The volume of newbies is confounding political analysts, and everyone from Nehru to Manohar Parrikar is being used to score points.
In the run-up to February 14, Goa’s election day, It wouldn’t be unreal to believe you’re entering a spectral world of ghosts and the dead. Every leader is summoning someone who’s passed on.
There’s prime minister Narendra Modi’s perpetual invocation of the ghost of Nehru – two days ago, in the market town of Mapusa in north Goa, he reiterated yet again how India’s first prime minister had refused to send the army to liberate Goa at the time of independence because he wanted to keep his image as a leader of peace. Modi did not offer any historical data to back this idiotic insinuation.
Then there’s the ghost of the late Manohar Parrikar, the former and revered chief minister who stalks the BJP at campaign rallies and public meetings, even as party leaders have ruthlessly snubbed his son, Utpal. Utpal retaliated by striking out on his own to claim his father’s legacy in the capital city of Panjim.
As a schoolteacher in Merces, St Cruz, says gloomily, “We need honest leaders, not exorcists.”
But as villagers guffaw, they say it’s the ghost of the Father of the Nation, Mahatma Gandhi, who stalks the towns and old villages as dusk falls – floating out from the little packages and envelopes of cash used by competing party leaders to entice and lure the weary but vigilant public.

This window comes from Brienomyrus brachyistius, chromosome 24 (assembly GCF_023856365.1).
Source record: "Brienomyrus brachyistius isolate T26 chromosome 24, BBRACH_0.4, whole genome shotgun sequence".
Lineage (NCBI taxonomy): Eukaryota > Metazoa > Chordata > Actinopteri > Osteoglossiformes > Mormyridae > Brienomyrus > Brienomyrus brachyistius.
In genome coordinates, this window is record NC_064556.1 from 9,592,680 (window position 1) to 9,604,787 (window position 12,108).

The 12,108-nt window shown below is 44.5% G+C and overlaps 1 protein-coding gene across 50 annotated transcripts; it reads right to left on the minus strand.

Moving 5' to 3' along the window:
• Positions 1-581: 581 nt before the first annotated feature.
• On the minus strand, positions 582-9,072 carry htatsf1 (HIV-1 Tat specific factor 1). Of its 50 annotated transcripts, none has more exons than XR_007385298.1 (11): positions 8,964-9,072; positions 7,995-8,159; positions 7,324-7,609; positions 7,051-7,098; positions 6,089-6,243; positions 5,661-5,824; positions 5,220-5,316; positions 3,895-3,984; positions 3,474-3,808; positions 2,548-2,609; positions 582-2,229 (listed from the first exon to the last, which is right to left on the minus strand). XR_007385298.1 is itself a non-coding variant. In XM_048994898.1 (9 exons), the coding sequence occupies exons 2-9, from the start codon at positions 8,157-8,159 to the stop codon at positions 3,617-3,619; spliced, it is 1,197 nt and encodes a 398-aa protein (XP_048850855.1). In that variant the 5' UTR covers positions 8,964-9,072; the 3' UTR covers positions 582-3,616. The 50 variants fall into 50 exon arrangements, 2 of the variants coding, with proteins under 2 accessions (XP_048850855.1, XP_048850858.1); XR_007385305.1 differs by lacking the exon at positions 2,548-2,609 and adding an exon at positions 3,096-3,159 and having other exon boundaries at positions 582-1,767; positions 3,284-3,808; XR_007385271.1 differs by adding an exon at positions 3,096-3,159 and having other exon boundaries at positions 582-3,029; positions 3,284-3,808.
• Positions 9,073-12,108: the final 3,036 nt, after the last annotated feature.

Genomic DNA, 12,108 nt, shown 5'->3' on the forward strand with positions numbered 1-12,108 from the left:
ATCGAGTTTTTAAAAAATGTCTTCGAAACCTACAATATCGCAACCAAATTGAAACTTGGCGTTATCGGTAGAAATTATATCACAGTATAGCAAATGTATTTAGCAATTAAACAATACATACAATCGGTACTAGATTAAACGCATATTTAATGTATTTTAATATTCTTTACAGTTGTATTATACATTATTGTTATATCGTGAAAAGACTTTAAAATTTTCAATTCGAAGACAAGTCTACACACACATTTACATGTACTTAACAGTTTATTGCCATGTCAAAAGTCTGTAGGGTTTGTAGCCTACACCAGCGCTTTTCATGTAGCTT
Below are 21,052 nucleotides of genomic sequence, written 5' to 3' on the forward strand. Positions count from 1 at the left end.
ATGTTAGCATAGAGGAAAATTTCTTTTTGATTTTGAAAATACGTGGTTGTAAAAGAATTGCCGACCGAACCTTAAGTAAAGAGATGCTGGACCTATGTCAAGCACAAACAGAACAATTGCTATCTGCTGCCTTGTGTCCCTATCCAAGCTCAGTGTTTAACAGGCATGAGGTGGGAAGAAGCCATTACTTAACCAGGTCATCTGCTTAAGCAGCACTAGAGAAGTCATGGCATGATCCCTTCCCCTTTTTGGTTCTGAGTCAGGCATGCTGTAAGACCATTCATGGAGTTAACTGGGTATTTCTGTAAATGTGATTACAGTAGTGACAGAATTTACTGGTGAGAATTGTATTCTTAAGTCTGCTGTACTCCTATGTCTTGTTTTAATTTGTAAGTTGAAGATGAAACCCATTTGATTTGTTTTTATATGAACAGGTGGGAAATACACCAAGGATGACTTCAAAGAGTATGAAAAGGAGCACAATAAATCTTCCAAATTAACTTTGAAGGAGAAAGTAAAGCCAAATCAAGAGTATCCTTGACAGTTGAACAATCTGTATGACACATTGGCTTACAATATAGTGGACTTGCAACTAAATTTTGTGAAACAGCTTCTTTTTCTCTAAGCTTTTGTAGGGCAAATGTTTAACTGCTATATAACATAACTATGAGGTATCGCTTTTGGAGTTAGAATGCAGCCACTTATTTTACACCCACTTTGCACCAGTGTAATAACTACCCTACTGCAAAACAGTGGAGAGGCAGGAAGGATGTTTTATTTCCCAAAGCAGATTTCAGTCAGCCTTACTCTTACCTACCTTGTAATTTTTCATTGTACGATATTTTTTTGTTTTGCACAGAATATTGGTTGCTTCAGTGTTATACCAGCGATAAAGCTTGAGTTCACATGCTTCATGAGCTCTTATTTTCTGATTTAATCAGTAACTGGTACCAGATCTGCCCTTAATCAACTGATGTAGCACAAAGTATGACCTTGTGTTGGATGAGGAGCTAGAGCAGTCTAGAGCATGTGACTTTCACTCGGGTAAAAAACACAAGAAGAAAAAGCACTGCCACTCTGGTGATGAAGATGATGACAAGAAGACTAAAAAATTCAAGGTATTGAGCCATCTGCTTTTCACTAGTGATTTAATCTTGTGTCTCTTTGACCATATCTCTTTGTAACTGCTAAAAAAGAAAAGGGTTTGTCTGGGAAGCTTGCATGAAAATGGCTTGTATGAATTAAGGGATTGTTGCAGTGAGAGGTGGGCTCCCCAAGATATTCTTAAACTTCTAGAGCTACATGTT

There are two days to go to the ballot box. While sworn fan club voters of established parties like the Bharatiya Janata Party, Congress and Maharashtrawadi Gomantak Party stay steadfastly loyal, there’s utter confusion and commotion among those who are unsure, wavering or demanding a new political culture in the banana republic of Goa. The distraction comes from disruptors like the Aam Aadmi Party, which has been around since the last election in 2017, and new entrants like the boisterous Trinamool Congress and even the Revolutionary Goans Party. There’s also disgruntled party members who have jumped in as independents after being denied tickets by traditional parties to contest the poll.
The newbies may usher in an exhilarating mood of diversity and change. But they can create turmoil and unrest, cutting into votes and bringing in instability, political greed, and illicitness, as the last election in 2017 amply revealed.
For instance, in 2017, the Congress contested 37 seats, got a vote share of 28.35 percent, and won 17 seats. It came second in six seats. Now, the AAP contested 39 seats and ingloriously lost its deposit in 38 seats. But if the AAP votes had gone to the Congress, presumably because they are both anti-BJP, the AAP’s 6.27 percent vote share could have raised the Congress tally to 19 seats.